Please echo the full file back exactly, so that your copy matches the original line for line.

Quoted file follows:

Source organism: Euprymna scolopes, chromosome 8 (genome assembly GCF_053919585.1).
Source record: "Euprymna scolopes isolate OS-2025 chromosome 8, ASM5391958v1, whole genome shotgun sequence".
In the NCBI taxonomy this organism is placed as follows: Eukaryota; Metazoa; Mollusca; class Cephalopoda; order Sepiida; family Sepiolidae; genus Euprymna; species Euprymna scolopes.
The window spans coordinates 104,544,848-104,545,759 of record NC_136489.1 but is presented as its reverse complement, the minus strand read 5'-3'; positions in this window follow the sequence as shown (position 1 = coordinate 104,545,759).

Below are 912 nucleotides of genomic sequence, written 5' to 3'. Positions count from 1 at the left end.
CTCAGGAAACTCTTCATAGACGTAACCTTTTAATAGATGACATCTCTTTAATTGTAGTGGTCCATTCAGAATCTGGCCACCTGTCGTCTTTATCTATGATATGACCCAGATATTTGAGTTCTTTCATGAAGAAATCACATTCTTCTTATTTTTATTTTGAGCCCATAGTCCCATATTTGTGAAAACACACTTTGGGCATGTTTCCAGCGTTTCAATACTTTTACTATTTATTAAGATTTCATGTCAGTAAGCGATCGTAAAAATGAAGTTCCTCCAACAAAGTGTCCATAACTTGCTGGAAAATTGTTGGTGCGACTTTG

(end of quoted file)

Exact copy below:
Source organism: Euprymna scolopes, chromosome 8 (genome assembly GCF_053919585.1).
Source record: "Euprymna scolopes isolate OS-2025 chromosome 8, ASM5391958v1, whole genome shotgun sequence".
In the NCBI taxonomy this organism is placed as follows: Eukaryota; Metazoa; Mollusca; class Cephalopoda; order Sepiida; family Sepiolidae; genus Euprymna; species Euprymna scolopes.
The window spans coordinates 104,544,848-104,545,759 of record NC_136489.1 but is presented as its reverse complement, the minus strand read 5'-3'; positions in this window follow the sequence as shown (position 1 = coordinate 104,545,759).

Below are 912 nucleotides of genomic sequence, written 5' to 3'. Positions count from 1 at the left end.
CTCAGGAAACTCTTCATAGACGTAACCTTTTAATAGATGACATCTCTTTAATTGTAGTGGTCCATTCAGAATCTGGCCACCTGTCGTCTTTATCTATGATATGACCCAGATATTTGAGTTCTTTCATGAAGAAATCACATTCTTCTTATTTTTATTTTGAGCCCATAGTCCCATATTTGTGAAAACACACTTTGGGCATGTTTCCAGCGTTTCAATACTTTTACTATTTATTAAGATTTCATGTCAGTAAGCGATCGTAAAAATGAAGTTCCTCCAACAAAGTGTCCATAACTTGCTGGAAAATTGTTGGTGCGACTTTG